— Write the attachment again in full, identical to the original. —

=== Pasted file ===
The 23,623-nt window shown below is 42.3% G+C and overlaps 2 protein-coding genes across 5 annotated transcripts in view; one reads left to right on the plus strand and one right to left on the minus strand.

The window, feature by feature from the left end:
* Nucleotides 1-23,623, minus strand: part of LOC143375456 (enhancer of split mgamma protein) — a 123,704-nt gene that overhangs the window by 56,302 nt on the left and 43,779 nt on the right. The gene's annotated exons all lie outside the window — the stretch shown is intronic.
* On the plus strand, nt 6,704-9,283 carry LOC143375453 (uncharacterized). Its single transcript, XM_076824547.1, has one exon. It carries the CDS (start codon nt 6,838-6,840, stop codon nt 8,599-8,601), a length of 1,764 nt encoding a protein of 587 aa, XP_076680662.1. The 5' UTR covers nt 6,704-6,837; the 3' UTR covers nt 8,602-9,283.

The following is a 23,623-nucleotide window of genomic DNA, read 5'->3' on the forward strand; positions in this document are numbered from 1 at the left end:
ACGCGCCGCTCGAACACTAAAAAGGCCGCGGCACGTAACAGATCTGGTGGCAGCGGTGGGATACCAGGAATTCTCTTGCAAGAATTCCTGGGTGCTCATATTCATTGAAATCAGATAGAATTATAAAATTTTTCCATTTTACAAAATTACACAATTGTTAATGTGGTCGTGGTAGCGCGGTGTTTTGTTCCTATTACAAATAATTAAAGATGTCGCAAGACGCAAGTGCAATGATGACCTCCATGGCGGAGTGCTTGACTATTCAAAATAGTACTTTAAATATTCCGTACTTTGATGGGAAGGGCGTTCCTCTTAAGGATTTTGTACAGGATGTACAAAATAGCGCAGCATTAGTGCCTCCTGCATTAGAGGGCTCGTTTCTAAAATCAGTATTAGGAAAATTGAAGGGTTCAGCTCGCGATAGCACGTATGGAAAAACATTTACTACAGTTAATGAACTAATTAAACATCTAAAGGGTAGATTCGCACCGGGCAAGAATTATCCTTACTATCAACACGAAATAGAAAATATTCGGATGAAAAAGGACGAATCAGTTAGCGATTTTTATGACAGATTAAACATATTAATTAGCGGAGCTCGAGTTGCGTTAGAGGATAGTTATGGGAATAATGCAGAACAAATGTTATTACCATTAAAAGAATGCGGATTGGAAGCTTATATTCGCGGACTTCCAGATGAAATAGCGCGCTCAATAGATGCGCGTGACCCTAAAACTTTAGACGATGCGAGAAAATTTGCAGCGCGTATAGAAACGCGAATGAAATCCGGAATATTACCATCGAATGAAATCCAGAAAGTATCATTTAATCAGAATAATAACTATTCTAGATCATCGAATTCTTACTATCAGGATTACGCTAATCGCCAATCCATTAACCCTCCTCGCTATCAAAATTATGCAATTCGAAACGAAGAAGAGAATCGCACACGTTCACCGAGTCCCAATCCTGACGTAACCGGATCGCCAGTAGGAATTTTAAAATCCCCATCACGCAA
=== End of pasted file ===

The 23,623-nt window shown below is 42.3% G+C and overlaps 2 protein-coding genes across 5 annotated transcripts in view; one reads left to right on the plus strand and one right to left on the minus strand.

The window, feature by feature from the left end:
* Nucleotides 1-23,623, minus strand: part of LOC143375456 (enhancer of split mgamma protein) — a 123,704-nt gene that overhangs the window by 56,302 nt on the left and 43,779 nt on the right. The gene's annotated exons all lie outside the window — the stretch shown is intronic.
* On the plus strand, nt 6,704-9,283 carry LOC143375453 (uncharacterized). Its single transcript, XM_076824547.1, has one exon. It carries the CDS (start codon nt 6,838-6,840, stop codon nt 8,599-8,601), a length of 1,764 nt encoding a protein of 587 aa, XP_076680662.1. The 5' UTR covers nt 6,704-6,837; the 3' UTR covers nt 8,602-9,283.

The following is a 23,623-nucleotide window of genomic DNA, read 5'->3' on the forward strand; positions in this document are numbered from 1 at the left end:
ACGCGCCGCTCGAACACTAAAAAGGCCGCGGCACGTAACAGATCTGGTGGCAGCGGTGGGATACCAGGAATTCTCTTGCAAGAATTCCTGGGTGCTCATATTCATTGAAATCAGATAGAATTATAAAATTTTTCCATTTTACAAAATTACACAATTGTTAATGTGGTCGTGGTAGCGCGGTGTTTTGTTCCTATTACAAATAATTAAAGATGTCGCAAGACGCAAGTGCAATGATGACCTCCATGGCGGAGTGCTTGACTATTCAAAATAGTACTTTAAATATTCCGTACTTTGATGGGAAGGGCGTTCCTCTTAAGGATTTTGTACAGGATGTACAAAATAGCGCAGCATTAGTGCCTCCTGCATTAGAGGGCTCGTTTCTAAAATCAGTATTAGGAAAATTGAAGGGTTCAGCTCGCGATAGCACGTATGGAAAAACATTTACTACAGTTAATGAACTAATTAAACATCTAAAGGGTAGATTCGCACCGGGCAAGAATTATCCTTACTATCAACACGAAATAGAAAATATTCGGATGAAAAAGGACGAATCAGTTAGCGATTTTTATGACAGATTAAACATATTAATTAGCGGAGCTCGAGTTGCGTTAGAGGATAGTTATGGGAATAATGCAGAACAAATGTTATTACCATTAAAAGAATGCGGATTGGAAGCTTATATTCGCGGACTTCCAGATGAAATAGCGCGCTCAATAGATGCGCGTGACCCTAAAACTTTAGACGATGCGAGAAAATTTGCAGCGCGTATAGAAACGCGAATGAAATCCGGAATATTACCATCGAATGAAATCCAGAAAGTATCATTTAATCAGAATAATAACTATTCTAGATCATCGAATTCTTACTATCAGGATTACGCTAATCGCCAATCCATTAACCCTCCTCGCTATCAAAATTATGCAATTCGAAACGAAGAAGAGAATCGCACACGTTCACCGAGTCCCAATCCTGACGTAACCGGATCGCCAGTAGGAATTTTAAAATCCCCATCACGCAA